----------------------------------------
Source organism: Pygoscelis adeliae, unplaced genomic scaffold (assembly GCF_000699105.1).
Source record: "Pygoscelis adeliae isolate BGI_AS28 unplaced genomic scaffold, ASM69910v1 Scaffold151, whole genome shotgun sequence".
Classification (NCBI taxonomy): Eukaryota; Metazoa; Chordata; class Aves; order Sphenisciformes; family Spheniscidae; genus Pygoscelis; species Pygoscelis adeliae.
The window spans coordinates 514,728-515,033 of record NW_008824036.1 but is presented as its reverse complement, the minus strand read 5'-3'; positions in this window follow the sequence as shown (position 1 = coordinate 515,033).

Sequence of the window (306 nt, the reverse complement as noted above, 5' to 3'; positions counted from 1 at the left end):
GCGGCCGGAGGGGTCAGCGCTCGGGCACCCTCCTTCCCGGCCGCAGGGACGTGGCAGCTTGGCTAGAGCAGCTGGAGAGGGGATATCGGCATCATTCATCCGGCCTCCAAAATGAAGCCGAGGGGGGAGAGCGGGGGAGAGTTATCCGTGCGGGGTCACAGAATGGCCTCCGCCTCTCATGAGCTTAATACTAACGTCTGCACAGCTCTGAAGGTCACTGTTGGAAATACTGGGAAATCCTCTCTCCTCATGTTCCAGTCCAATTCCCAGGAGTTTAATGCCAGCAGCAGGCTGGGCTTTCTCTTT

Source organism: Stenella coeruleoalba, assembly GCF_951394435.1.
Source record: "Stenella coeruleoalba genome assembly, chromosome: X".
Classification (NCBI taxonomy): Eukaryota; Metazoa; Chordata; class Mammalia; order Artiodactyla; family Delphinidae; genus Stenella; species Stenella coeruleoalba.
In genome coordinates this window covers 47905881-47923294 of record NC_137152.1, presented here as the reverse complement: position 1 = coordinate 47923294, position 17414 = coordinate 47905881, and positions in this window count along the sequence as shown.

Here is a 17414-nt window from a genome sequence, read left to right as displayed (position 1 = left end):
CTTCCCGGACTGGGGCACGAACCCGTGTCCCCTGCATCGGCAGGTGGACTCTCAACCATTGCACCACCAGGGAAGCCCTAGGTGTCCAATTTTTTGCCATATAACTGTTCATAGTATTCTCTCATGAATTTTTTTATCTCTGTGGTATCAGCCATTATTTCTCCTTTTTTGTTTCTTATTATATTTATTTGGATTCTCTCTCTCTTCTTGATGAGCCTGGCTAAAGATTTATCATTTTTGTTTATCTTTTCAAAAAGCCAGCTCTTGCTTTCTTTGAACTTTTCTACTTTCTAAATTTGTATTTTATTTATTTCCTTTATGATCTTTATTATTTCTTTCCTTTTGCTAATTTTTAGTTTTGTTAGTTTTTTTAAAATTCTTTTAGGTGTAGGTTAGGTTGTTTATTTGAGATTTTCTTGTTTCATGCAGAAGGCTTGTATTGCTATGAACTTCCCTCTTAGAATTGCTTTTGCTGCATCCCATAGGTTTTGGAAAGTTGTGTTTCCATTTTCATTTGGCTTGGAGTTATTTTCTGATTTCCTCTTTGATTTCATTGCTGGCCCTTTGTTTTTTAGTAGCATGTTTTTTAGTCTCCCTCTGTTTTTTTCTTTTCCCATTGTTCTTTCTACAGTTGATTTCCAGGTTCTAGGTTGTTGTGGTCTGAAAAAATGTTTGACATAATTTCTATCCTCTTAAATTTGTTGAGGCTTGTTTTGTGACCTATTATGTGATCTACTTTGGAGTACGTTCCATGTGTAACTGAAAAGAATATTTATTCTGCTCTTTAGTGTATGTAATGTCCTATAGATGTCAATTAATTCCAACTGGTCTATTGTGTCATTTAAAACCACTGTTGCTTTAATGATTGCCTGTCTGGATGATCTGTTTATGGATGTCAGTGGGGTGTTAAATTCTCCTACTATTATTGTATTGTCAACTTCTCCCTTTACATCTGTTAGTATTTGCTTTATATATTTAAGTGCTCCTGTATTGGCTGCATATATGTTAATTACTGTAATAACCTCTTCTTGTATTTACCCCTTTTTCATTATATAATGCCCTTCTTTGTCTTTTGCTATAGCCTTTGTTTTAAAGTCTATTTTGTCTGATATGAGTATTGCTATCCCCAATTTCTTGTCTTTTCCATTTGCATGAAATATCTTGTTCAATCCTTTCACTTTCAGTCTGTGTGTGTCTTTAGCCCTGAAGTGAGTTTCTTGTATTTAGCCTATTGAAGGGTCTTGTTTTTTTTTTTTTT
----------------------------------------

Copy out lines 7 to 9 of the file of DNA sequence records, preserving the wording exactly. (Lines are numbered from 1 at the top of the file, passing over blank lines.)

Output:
Source organism: Stenella coeruleoalba, assembly GCF_951394435.1.
Source record: "Stenella coeruleoalba genome assembly, chromosome: X".
Classification (NCBI taxonomy): Eukaryota; Metazoa; Chordata; class Mammalia; order Artiodactyla; family Delphinidae; genus Stenella; species Stenella coeruleoalba.